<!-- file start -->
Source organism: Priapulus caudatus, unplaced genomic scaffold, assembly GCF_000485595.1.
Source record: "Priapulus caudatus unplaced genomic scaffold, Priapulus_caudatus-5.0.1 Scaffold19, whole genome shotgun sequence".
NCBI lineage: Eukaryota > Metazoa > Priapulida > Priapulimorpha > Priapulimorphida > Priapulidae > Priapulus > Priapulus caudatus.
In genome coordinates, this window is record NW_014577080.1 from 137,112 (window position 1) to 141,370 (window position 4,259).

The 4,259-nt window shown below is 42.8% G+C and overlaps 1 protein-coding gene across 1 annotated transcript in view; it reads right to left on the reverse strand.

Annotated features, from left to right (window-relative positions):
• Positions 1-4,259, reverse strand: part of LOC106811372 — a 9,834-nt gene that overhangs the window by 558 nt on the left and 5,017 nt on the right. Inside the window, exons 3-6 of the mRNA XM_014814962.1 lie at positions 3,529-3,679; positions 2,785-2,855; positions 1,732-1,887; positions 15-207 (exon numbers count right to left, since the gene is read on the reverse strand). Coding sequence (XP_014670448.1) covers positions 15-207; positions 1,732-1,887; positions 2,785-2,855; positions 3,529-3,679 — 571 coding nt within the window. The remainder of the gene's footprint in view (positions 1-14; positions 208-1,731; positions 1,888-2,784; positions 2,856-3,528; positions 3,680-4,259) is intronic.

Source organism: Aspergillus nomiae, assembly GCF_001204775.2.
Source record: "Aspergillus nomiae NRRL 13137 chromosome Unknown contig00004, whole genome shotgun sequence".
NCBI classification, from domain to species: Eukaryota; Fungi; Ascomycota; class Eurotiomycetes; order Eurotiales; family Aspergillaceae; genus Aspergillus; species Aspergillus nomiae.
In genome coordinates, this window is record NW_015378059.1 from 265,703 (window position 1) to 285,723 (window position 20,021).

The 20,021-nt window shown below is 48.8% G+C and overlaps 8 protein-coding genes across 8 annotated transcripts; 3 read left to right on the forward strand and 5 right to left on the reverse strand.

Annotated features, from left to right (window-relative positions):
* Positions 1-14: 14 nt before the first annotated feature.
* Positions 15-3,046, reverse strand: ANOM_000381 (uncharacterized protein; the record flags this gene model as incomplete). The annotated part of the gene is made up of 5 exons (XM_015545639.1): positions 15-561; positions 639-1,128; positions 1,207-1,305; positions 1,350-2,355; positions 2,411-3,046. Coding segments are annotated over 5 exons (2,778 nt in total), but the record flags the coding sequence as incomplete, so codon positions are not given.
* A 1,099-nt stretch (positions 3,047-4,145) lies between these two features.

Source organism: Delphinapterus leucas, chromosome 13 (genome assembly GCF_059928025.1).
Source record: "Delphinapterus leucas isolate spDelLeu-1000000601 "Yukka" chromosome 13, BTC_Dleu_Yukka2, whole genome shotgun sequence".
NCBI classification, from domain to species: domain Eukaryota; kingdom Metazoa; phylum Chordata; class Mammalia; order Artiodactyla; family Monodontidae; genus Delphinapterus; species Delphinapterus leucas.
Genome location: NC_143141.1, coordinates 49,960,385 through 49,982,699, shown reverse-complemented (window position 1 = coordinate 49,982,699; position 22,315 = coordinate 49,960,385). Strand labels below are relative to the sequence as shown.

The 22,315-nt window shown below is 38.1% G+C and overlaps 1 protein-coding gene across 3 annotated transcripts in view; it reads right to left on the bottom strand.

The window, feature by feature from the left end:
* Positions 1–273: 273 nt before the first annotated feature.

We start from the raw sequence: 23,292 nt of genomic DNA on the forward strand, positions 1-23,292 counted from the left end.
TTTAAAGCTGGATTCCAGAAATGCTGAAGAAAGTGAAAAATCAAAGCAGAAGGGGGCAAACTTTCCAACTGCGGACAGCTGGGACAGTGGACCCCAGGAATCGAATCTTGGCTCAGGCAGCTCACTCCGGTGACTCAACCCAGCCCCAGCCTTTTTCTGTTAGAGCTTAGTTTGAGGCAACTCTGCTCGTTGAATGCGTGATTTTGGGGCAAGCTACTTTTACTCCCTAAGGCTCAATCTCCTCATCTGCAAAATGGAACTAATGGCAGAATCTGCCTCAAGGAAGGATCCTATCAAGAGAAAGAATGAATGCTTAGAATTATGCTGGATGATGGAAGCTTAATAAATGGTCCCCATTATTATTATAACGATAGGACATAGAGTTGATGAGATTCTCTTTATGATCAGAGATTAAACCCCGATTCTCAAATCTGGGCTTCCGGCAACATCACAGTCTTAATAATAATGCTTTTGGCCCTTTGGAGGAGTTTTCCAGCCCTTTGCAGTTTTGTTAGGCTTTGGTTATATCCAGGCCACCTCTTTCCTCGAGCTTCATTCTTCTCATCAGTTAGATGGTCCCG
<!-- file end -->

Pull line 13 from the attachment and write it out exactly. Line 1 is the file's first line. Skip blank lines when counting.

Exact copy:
Annotated features, from left to right (window-relative positions):